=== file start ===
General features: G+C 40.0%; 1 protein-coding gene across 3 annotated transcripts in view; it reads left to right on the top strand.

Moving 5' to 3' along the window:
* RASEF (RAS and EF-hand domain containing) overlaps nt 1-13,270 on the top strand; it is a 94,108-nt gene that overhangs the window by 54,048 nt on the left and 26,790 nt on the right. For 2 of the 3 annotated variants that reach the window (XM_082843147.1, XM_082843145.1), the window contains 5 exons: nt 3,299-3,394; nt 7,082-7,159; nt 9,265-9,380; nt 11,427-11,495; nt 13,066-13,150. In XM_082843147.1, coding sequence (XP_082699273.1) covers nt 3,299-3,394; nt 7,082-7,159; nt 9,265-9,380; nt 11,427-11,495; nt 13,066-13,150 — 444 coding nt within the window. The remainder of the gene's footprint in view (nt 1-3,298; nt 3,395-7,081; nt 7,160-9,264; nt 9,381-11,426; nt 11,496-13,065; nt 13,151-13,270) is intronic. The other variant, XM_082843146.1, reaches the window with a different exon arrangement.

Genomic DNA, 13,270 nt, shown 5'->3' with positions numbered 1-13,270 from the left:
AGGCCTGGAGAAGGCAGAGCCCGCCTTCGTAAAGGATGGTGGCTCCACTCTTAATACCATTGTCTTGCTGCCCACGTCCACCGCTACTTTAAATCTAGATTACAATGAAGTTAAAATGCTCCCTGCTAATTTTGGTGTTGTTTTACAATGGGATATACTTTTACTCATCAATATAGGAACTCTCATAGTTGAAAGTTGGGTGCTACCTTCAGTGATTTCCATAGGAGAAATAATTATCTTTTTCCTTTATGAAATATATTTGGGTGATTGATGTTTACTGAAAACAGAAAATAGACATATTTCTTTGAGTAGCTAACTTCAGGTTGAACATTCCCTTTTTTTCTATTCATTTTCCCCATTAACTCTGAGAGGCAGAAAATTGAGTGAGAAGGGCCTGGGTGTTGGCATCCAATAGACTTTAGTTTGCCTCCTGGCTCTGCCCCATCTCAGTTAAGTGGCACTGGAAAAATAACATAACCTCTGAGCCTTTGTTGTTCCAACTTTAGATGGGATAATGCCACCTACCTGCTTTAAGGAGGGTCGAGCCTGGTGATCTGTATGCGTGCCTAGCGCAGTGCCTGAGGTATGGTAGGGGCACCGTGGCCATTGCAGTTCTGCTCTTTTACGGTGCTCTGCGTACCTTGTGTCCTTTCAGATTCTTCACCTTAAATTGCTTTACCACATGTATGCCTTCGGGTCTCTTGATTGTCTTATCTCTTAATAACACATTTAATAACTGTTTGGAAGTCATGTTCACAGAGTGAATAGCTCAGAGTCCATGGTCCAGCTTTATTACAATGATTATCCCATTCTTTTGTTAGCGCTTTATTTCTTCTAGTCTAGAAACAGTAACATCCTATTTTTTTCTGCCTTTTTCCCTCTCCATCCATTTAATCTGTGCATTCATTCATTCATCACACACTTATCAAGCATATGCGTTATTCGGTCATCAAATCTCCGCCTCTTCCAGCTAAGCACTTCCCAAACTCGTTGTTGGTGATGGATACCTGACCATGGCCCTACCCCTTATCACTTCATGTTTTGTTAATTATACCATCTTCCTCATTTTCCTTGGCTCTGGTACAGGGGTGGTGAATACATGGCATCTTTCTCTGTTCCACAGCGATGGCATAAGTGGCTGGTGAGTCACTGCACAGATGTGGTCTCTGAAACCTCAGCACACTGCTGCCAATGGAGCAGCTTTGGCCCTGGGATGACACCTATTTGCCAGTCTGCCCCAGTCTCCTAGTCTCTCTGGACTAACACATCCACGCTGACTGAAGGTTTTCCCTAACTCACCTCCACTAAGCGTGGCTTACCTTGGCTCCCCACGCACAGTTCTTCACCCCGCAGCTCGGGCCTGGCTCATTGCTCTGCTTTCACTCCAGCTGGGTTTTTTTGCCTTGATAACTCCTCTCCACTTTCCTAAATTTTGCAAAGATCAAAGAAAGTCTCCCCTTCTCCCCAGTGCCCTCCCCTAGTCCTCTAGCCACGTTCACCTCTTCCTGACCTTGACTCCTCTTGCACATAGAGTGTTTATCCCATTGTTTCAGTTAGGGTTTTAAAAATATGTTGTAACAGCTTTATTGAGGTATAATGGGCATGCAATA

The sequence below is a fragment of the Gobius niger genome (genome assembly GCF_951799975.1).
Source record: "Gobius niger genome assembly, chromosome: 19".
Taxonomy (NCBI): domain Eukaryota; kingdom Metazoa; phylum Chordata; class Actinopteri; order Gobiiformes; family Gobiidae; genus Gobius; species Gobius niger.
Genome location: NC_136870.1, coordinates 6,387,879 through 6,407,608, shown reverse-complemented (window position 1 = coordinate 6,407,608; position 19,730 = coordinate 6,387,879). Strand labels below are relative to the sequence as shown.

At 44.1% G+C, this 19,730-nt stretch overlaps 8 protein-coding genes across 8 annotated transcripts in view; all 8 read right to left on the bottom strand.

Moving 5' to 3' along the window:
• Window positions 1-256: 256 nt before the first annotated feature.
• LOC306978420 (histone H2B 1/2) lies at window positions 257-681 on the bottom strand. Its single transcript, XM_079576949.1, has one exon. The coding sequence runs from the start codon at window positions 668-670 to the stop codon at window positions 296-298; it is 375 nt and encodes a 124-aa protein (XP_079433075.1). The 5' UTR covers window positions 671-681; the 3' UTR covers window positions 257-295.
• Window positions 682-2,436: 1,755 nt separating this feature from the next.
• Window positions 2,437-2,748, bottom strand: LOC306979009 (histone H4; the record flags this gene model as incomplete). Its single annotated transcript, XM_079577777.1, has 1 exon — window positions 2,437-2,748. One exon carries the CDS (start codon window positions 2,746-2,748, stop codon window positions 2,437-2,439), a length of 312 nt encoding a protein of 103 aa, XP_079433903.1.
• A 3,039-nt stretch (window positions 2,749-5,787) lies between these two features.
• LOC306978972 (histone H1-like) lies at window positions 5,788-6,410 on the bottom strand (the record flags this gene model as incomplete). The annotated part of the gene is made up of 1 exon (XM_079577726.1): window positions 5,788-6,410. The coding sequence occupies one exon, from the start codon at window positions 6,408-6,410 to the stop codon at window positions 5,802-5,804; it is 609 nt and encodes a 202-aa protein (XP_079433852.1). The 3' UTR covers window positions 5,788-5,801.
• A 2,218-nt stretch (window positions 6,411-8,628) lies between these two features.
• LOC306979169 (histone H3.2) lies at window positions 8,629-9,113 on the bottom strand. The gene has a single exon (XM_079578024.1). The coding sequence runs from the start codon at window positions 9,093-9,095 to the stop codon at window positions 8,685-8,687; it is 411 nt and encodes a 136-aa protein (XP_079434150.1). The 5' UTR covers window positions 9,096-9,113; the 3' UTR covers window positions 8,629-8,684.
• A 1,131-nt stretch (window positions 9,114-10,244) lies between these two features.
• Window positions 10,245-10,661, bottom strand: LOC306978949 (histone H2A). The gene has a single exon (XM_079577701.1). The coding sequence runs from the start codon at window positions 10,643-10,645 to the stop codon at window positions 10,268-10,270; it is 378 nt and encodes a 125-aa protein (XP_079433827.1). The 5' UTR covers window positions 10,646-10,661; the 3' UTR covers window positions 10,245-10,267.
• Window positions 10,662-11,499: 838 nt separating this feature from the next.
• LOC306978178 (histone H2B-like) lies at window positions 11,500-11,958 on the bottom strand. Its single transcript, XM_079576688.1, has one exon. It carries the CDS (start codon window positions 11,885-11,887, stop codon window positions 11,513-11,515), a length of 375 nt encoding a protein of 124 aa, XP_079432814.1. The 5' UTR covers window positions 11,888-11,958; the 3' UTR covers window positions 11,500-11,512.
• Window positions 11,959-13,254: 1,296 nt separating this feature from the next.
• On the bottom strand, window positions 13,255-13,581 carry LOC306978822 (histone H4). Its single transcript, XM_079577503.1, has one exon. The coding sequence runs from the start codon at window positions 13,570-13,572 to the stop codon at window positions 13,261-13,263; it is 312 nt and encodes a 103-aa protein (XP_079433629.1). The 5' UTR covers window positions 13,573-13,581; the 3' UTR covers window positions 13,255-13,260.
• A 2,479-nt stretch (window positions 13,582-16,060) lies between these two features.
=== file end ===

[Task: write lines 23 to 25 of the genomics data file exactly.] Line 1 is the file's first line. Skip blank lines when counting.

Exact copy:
• LOC306978178 (histone H2B-like) lies at window positions 11,500-11,958 on the bottom strand. Its single transcript, XM_079576688.1, has one exon. It carries the CDS (start codon window positions 11,885-11,887, stop codon window positions 11,513-11,515), a length of 375 nt encoding a protein of 124 aa, XP_079432814.1. The 5' UTR covers window positions 11,888-11,958; the 3' UTR covers window positions 11,500-11,512.
• Window positions 11,959-13,254: 1,296 nt separating this feature from the next.
• On the bottom strand, window positions 13,255-13,581 carry LOC306978822 (histone H4). Its single transcript, XM_079577503.1, has one exon. The coding sequence runs from the start codon at window positions 13,570-13,572 to the stop codon at window positions 13,261-13,263; it is 312 nt and encodes a 103-aa protein (XP_079433629.1). The 5' UTR covers window positions 13,573-13,581; the 3' UTR covers window positions 13,255-13,260.